Published on December 16th, 2019 | by Emergent Enterprise0
The Growth of Cognitive Search in the Enterprise, and Why it Matters
There are countless scenarios of employees not being able to find company information when they most need it. As Kyle Wiggers reports at VentureBeat, artificial intelligence is coming to the rescue in these situations by understanding user behavior and the large volumes of data that exist within the silos of the enterprise. By pushing high potential content before the user at the time of need and in the workflow, problems get solved quicker and questions get answered faster (or that’s the the hope). Companies that implement effective cognitive search will be a step ahead of the competition.
Image Credit: bettervector / Shutterstock
Enterprises typically have countless data buckets to wrangle (upwards of 93% say they’re storing data in more than one place), and some of those buckets invariably become underused or forgotten. A Forrester survey found that between 60% and 73% of all data within corporations is never analyzed for insights or larger trends, while a separate Veritas report found that 52% of all information stored by organizations is of unknown value. The opportunity cost of this unused data is substantial — the Veritas report pegs it as a cumulative $3.3 trillion by the year 2020, if the current trend holds.
That’s perhaps why this year saw renewed interest from the corporate sector in AI-powered software-as-a-service (SaaS) products that ingest, understand, organize, and query digital content from multiple sources. “Keyword-based enterprise search engines of the past are obsolete. Cognitive search is the new generation of enterprise search that uses [AI] to return results that are more relevant to the user or embedded in an application issuing the search query,” wrote Forrester analysts Mike Gualtieri, Srividya Sridharan, and Emily Miller in a comprehensive survey of the industry published in 2017.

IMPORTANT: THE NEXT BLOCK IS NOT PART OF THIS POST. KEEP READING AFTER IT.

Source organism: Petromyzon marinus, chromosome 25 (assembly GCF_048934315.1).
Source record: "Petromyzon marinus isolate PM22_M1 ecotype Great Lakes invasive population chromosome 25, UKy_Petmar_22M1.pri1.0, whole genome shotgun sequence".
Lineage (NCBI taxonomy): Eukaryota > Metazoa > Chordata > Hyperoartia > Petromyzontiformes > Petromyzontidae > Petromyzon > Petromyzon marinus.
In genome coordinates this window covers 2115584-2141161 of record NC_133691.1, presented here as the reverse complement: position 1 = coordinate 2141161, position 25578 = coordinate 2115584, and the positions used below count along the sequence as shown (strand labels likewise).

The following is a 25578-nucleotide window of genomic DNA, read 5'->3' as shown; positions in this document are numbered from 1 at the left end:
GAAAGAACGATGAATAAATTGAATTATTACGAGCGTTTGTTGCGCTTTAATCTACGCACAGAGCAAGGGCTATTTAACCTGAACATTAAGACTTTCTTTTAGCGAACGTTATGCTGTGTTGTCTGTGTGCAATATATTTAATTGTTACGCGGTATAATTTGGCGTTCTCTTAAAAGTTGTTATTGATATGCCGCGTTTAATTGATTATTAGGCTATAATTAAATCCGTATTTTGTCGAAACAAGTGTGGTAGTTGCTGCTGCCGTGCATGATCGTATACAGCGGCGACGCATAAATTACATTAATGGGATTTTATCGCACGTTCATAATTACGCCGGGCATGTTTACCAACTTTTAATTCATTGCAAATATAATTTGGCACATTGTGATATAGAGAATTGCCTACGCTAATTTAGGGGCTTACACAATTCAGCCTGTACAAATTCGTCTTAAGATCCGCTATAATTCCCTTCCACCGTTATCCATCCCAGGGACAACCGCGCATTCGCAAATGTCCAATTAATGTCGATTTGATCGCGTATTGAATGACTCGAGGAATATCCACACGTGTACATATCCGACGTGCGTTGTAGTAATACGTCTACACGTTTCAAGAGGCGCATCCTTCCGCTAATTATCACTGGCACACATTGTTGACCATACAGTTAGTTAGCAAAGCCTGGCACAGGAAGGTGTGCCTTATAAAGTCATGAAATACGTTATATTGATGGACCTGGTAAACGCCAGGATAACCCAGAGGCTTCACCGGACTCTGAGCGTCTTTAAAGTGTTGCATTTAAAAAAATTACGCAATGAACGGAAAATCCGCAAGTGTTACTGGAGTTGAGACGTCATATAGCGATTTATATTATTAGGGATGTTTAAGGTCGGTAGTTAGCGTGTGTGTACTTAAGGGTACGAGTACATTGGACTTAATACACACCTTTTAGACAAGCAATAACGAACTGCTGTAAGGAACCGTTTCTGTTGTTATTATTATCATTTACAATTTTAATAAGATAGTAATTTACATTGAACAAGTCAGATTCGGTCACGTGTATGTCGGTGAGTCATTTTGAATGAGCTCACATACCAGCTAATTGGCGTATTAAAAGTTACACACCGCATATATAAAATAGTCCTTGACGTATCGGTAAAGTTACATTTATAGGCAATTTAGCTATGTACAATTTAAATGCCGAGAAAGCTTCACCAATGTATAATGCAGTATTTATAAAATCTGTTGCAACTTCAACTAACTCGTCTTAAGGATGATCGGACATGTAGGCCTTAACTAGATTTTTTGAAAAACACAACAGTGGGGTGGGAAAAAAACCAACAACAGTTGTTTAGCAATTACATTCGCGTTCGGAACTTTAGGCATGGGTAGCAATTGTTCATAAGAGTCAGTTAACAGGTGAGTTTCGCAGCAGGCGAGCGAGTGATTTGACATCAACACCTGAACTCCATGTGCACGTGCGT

Microsoft kicked the segment into overdrive in early November by launching Project Cortex, a service that taps AI to automatically classify and analyze an organization’s documents, conversations, meetings, and videos. It’s in some ways a direct response to Google Cloud Search, which launched July 2018. Like Project Cortex, Cloud Search pulls in data from a range of third-party products and services running both on-premises and in the cloud, relying on machine learning to deliver query suggestions and surface the most relevant results. Not to be outdone, Amazon last week unveiled AWS Kendra, which taps a library of connectors to unify data sources, including file systems, websites, Box, DropBox, Salesforce, SharePoint, relational databases, and more.
Of course, Google, Amazon, and Microsoft aren’t the only cognitive search vendors on the block. There’s IBM, which offers a data indexing and query processing service dubbed Watson Explorer, and Coveo, which uses AI to learn users’ behaviors and return results that are most relevant to them. Hewlett-Packard Enterprise’s IDOL platform supports analytics for speech, images, and video, in addition to unstructured text. And both Lucidworks and Squirro leverage open source projects like Apache Solr and Elasticsearch to make sense of disparate data sets.
The cognitive search market is exploding — it’s anticipated to be worth $15.28 billion by 2023, up from $2.59 billion in 2018, according to Markets and Markets — and it coincides with an upswing in the adoption of AI and machine learning in the enterprise. But it’s perhaps more directly attributable to the wealth of telemetry afforded by modern corporate digital environments.